Baby City sentenced for two non-compliant cots
20 January 2017
Baby City Retail Investments Limited (Baby City) has been fined $39,000 in the Auckland District Court for six charges relating to selling cots which failed to comply with the packaging and labelling requirements of the safety standard for household cots (Safety Standard).
The Safety Standard, which is enforced by the Commission under the Fair Trading Act 1986, aims to reduce the risk of injury or death to babies and infants from using unsafe cots.
Baby City has also agreed to enforceable undertakings with the Commission to carry out a series of testing and quality control procedures designed to ensure that all household cots Baby City supplies comply with the Safety Standard.
All charges relate to two models of Baby City’s household cots (Milano 3-in-1 Sleigh style cot (Sleigh Cot) and Milano Phoenix cot (Phoenix Cot)) sold between October 2014 and October 2015. In January 2016 Baby City issued a product safety notice for the cots to provide customers with an instruction booklet to repair defects and a new information leaflet for the cots. It had not received any reports of injury or harm due to either cot.
Both the Sleigh and Phoenix Cots had packaging, leaflet labelling and mattress base marking that did not comply with the Safety Standard.
Competition General Manager Antonia Horrocks said, “Buying a cot can be a daunting experience for any parent or caregiver. It is extremely important they receive all the information they need to ensure their cots are assembled correctly, maintained adequately and safe for the baby or toddler to use.”
“In this case the information leaflets for both cots were missing important safety information. This included the need to place the cot a reasonable distance from power points, and an incomplete warning on the necessary mattress size.”
The cot leaflets failed to inform users that the recommended mattress size is designed to minimise the risk of a child’s limb being caught between the mattress and the sides of the cot, and the risk of a child climbing or falling out of the cot.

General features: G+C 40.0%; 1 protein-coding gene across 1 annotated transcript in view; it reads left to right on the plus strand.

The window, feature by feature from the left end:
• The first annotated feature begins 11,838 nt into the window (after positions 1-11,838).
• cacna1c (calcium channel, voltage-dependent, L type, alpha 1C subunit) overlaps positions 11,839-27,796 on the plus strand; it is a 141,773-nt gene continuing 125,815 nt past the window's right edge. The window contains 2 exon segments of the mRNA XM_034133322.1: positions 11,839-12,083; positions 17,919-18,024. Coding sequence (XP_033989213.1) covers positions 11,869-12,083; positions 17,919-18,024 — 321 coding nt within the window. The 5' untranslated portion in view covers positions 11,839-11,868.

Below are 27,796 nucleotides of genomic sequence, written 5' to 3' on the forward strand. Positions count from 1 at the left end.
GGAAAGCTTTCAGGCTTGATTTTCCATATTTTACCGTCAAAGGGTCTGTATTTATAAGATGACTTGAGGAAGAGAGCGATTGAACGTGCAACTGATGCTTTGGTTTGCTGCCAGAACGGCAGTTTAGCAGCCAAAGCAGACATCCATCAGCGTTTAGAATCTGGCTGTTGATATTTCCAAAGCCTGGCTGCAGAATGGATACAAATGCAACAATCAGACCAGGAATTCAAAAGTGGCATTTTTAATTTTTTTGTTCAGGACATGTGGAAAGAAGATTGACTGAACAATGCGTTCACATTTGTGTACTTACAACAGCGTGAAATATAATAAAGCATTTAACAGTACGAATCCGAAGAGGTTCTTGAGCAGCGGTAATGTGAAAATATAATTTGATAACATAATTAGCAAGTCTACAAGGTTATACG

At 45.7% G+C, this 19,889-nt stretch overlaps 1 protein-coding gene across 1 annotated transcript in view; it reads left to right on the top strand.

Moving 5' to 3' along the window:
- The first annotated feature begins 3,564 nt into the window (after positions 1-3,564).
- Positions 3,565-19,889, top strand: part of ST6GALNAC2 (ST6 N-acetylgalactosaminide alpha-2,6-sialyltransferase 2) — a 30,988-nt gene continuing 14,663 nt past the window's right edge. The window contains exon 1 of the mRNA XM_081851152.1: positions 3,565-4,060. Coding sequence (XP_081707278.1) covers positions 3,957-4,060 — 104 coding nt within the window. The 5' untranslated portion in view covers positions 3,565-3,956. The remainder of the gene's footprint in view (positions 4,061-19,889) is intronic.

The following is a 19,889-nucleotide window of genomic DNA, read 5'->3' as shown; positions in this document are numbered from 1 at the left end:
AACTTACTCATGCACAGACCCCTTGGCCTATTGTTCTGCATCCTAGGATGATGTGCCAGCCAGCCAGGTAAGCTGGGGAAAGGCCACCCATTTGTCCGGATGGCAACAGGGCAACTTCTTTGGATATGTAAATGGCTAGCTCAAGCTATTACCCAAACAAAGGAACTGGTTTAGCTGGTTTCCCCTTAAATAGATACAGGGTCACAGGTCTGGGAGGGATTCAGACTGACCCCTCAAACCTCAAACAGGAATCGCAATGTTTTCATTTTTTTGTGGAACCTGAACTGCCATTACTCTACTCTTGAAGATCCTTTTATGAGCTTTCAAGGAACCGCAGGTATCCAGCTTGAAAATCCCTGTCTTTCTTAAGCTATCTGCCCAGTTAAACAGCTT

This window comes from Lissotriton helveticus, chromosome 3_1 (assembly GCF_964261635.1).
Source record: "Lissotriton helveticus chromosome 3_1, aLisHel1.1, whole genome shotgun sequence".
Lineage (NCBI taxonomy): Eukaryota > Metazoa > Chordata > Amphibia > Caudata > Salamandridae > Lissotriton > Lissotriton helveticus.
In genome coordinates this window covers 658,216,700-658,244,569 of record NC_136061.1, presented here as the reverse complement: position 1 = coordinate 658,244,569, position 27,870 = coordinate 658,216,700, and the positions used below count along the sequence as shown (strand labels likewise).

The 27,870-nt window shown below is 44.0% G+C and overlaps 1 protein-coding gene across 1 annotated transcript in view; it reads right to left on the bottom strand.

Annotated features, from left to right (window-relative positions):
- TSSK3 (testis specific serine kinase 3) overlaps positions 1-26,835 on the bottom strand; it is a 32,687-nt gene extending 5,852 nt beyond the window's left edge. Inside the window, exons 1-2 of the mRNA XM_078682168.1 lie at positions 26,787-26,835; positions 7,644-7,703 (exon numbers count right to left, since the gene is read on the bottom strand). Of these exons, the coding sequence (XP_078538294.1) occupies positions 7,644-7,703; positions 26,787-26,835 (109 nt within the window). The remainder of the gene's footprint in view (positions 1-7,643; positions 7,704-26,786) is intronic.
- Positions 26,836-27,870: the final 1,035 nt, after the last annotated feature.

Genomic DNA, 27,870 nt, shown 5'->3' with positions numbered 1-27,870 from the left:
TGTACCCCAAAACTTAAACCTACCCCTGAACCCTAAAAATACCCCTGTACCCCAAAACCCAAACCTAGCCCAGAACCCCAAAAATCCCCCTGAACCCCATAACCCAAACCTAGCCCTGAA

The Commission also found there were non-compliant mattress base markings as they must carry information about the cot’s manufacture, recommended mattress size and safety warnings. In addition, the swing tag labelling did not include the manufacturer’s name and contact address.
Ms Horrocks says that this case should remind traders - retailers and distributors – of their obligations when supplying products that are subject to safety standards.
“Businesses must have the correct procedures in place to ensure their products comply with the appropriate safety standard and that they are routinely tested. This includes retesting to confirm their cots meet the relevant standard every time the manufacturing specifications change or if a problem arises,” Ms Horrocks said.
The product safety standard for household cots as adopted in part under the Product Safety Standards (Household Cots) Regulations 2005 that is enforced by the Commission sets out requirements and tests for materials, design, construction, performance and labelling of cots. Read more about all the safety standards enforced by the Commission.
You can read a copy of the enforceable undertakings reached with Baby City on our Enforcement Response Register.
In January 2016 Baby City issued a product safety notice for the Sleigh and Phoenix Cots which you can see on its website.
Baby City operates 15 stores across New Zealand and sells online through its website www.babycity.co.nz.